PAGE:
Coffee House

The university funding debate continued

16 August 2010

5:58 PM

16 August 2010

5:58 PM

University funding is beginning to dominate op-ed pages. Yesterday, Matthew
d’Ancona put the case for a graduate tax from the
conservative perspective
; and to which Douglas Carswell has responded. Today, Professor Alison Wolf, a specialist in Public Sector
Management at KCL, makes the point that any debate about higher education funding is prejudiced because Britain’s politicians and policy makers are predominantly Oxbridge educated, and the
structure of Oxbridge undergraduate degrees is radically different from anywhere else. Writing in the Times
, she asserts:

‘I’ve sat in many meetings, in Whitehall and Westminster, where people have talked up credit systems (a modular system of assessment) without the faintest idea that we have one.
The middle-aged were educated in a different system; at Oxbridge, our future rulers still are. There, full-time students take final examinations set centrally, not by the people who teach them.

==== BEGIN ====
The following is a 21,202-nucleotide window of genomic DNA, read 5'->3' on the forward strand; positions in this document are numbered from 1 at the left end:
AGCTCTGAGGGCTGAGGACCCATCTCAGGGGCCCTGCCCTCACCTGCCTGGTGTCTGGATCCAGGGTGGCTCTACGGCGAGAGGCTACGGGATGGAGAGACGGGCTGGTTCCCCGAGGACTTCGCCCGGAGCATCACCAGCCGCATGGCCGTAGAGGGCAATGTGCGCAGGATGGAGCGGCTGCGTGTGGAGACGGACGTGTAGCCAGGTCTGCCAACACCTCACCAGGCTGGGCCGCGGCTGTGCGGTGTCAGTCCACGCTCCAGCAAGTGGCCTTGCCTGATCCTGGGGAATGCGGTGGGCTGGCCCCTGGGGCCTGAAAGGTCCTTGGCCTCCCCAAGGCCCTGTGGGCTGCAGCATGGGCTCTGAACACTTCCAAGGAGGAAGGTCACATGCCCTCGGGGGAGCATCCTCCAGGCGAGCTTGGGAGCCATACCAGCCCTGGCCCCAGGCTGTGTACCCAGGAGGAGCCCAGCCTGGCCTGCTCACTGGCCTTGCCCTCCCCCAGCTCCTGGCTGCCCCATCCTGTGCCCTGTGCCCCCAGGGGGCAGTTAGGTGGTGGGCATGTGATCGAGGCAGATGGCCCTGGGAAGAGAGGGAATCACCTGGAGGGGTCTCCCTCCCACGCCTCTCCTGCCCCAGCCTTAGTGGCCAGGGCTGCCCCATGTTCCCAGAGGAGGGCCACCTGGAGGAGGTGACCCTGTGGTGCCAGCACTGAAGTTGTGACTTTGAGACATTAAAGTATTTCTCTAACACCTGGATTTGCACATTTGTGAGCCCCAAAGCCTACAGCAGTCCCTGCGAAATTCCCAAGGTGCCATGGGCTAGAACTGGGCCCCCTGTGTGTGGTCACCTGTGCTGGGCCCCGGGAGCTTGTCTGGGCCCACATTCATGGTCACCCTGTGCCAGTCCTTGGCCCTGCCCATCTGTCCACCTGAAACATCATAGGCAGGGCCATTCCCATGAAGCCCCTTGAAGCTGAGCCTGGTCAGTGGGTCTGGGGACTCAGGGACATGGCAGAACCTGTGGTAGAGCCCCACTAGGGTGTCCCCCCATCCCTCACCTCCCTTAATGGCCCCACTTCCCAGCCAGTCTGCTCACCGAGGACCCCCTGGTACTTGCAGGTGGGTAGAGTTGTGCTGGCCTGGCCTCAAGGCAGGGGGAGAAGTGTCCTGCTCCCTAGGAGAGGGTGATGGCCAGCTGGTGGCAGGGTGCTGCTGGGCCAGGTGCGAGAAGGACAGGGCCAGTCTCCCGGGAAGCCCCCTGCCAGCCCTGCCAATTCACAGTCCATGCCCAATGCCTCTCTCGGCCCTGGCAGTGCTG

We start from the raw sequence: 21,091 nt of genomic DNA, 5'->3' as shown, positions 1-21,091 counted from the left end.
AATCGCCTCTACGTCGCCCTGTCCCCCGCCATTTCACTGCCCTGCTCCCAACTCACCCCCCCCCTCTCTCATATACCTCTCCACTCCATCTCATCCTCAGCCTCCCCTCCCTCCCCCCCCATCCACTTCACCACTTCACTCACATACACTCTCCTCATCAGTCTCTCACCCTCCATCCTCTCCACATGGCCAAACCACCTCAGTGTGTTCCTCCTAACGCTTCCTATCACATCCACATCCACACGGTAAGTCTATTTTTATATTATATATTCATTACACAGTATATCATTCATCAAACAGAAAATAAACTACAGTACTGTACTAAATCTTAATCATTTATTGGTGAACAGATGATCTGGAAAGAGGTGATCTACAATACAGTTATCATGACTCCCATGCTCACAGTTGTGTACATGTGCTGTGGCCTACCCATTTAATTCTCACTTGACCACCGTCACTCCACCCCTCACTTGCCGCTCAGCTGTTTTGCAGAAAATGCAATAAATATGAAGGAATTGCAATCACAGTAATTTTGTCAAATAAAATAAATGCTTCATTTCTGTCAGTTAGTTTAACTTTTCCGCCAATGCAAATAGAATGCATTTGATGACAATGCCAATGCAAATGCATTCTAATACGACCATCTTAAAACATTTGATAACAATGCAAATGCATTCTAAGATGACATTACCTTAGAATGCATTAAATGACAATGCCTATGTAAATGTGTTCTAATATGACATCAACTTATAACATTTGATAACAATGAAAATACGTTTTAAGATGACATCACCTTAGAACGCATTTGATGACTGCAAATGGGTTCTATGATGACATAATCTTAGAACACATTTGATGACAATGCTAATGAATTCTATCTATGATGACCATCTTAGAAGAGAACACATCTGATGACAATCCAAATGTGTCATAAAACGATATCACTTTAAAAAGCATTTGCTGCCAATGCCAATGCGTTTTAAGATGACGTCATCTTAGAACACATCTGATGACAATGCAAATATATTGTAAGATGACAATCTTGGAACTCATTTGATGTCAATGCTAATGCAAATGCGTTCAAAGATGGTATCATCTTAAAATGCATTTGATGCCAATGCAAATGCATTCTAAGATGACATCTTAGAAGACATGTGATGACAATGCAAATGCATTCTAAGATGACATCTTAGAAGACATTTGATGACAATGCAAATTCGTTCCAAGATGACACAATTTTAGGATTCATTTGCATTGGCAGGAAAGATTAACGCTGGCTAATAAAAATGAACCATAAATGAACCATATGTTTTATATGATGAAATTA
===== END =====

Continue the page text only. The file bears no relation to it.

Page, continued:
They learn in tiny groups, and receive weekly personalised feedback on non-assessed work: by far the best way to learn, and something that has pretty much vanished elsewhere. And they are
selected through intensive scrutiny of their work, and face-to-face interviews.

It is splendid and expensive. But students at Oxford and Cambridge pay exactly the same fees as in Newcastle or Plymouth. They do not see how different these universities are, or that the
Oxbridge system is highly precarious, maintained by enormous cross-subsidies, endowments and rich alumni.’

Chris Patten acknowledges how precarious the Oxbridge system is and he wants to part privatise it,
arguing that endowments and fees will preserve the tuition system (and therefore international competitiveness) and afford greater bursaries for the underprivileged. If the tuition system is the
best way to teach undergraduates, as Wolf claims, then why not protect and extend it by giving the nation’s best universities the maximum financial flexibilty?